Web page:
The UK’s second and third largest retailers are, regulator permitting, set to become one.
Does a Sainsbury’s/Asda combo have the right type of muscle for the 2020s?
So, between them, they will have a 31.4 per cent market share, eclipsing Tesco as the UK’s market leader.
Err, except that after the merger they may choose to close some stores, or the regulator may force them to. According to Kantar, Sainsbury’s has a 15.8 per cent share of the grocery market, Asda 15.6 per cent, while Tesco has 27.6 per cent.
I don’t understand why some are questioning whether the deal should go ahead. The resulting behemoth would have no greater market share than that enjoyed by Tesco a few years ago, so if a Sainsbury’s/Asda beast is considered too big, why hasn’t Tesco been broken up? Besides, regulators waved the merger between Tesco and Booker through, they would struggle to justify stopping this one.
Not seamless, but not too hard
No merger of this size would be trouble free, but there are reasons to think it will be quite smooth. Assuming regulators allow it, then the resulting company will probably be headed by the current Sainsbury’s boss, former Asda man, Mike Coupe, with the Asda boss, ex Sainsbury’s man, Roger Burnley, the number two. Besides, the two stores target slightly different demographics and are each stronger in different regions of the UK.
The rationale for such a coming together is that the stores want more muscle to take on the threat of Aldi and Lidl, and the expected threat from a certain US company from Seattle.
The deal would also represent Walmart, not so much throwing in the towel in the UK, but certainly taking a back-seat. Just as Tesco was unable to translate its winning formulae into the US, it seems Walmart has struggled to do the same, although without the disastrous results experienced by Tesco. Walmart has owned Asda since 1999, by no means a disastrous foray into the UK, but during this period the store was left eating dust next to Tesco. It is thought that Walmart will retain a stake in the new company.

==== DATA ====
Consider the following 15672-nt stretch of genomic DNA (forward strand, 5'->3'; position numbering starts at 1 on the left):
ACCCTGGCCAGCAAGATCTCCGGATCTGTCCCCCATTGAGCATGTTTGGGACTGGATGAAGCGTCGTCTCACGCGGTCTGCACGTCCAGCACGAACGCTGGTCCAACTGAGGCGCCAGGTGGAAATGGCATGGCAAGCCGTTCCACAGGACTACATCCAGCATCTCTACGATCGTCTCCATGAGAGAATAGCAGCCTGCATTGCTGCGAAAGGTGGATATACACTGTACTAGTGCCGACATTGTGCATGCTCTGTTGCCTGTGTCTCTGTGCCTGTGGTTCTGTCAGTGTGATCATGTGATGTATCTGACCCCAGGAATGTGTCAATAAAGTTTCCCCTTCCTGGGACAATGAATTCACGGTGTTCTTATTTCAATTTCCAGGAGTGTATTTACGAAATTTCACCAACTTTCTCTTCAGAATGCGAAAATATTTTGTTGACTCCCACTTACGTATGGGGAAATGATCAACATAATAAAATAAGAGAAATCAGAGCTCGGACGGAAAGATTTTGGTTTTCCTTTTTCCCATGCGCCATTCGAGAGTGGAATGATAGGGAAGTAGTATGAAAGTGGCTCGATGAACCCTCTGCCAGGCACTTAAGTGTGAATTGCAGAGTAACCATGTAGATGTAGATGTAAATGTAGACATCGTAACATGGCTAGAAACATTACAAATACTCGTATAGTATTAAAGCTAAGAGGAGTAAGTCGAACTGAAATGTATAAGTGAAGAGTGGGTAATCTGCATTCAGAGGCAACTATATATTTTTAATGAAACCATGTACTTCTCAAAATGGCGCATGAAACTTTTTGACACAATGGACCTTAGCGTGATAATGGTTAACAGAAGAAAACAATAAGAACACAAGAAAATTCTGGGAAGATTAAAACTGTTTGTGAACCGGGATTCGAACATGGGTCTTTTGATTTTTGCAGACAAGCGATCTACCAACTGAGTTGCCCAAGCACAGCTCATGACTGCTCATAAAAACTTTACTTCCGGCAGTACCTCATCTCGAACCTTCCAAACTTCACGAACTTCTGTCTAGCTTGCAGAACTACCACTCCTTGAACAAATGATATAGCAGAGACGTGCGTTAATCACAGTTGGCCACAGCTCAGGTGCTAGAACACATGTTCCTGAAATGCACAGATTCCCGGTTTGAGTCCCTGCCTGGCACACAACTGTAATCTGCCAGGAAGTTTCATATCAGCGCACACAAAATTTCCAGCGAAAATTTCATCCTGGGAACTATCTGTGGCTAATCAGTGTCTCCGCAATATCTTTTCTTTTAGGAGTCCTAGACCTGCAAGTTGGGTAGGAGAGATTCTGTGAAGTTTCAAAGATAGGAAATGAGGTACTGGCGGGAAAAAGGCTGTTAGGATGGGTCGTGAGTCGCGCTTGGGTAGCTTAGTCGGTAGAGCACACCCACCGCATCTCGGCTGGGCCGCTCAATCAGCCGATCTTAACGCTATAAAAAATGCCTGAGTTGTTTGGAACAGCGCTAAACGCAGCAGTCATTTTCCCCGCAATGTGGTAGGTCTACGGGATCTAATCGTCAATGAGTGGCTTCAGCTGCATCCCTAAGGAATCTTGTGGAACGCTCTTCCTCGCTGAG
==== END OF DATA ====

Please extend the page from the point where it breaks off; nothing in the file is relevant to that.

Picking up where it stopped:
But there is a bigger issue here. This is not just about competition from the budget grocers, the real threat is coming from online, in particular Amazon.
Sainsbury’s has tried to grapple with this threat through the takeover of Argos.
But earlier this year, when Sainsbury’s announced is latest trading numbers for the last quarter of 2017, it said that sales at Argos had been falling.
Do two negatives make a plus?
I see a deeper problem for the two supermarkets and wonder how their merger will fix it.
Amazon casts a shadow, one they seem ill prepared to deal with.
Amazon leads the way in technologies such as AI analysing market data, and in delivery technology, such as drones.
What Sainsbury’s and Asda need is more advanced AI, and investments in drone tech.
Maybe, together, with such massive economies of scale, they will be able to justify the necessary investment.
But I can’t help but feel that Sainsbury’s needs to be merging with a big data tech company, or a tech logistics/transport company, not a retailer that faces almost exactly the same challenges.
Over the last five years, the Sainsbury’s share price is down by just over a third, Tesco is down by a little more, Morrisons is down by about 19 per cent, while Walmart has risen modestly. By contrast, Amazon is up around 600 per cent.
The grocers need to be less concerned with what each other are doing, and instead focus on the bigger story.
These views are those of the author alone and do not necessarily reflect the view of The Share Centre, its officers and employees.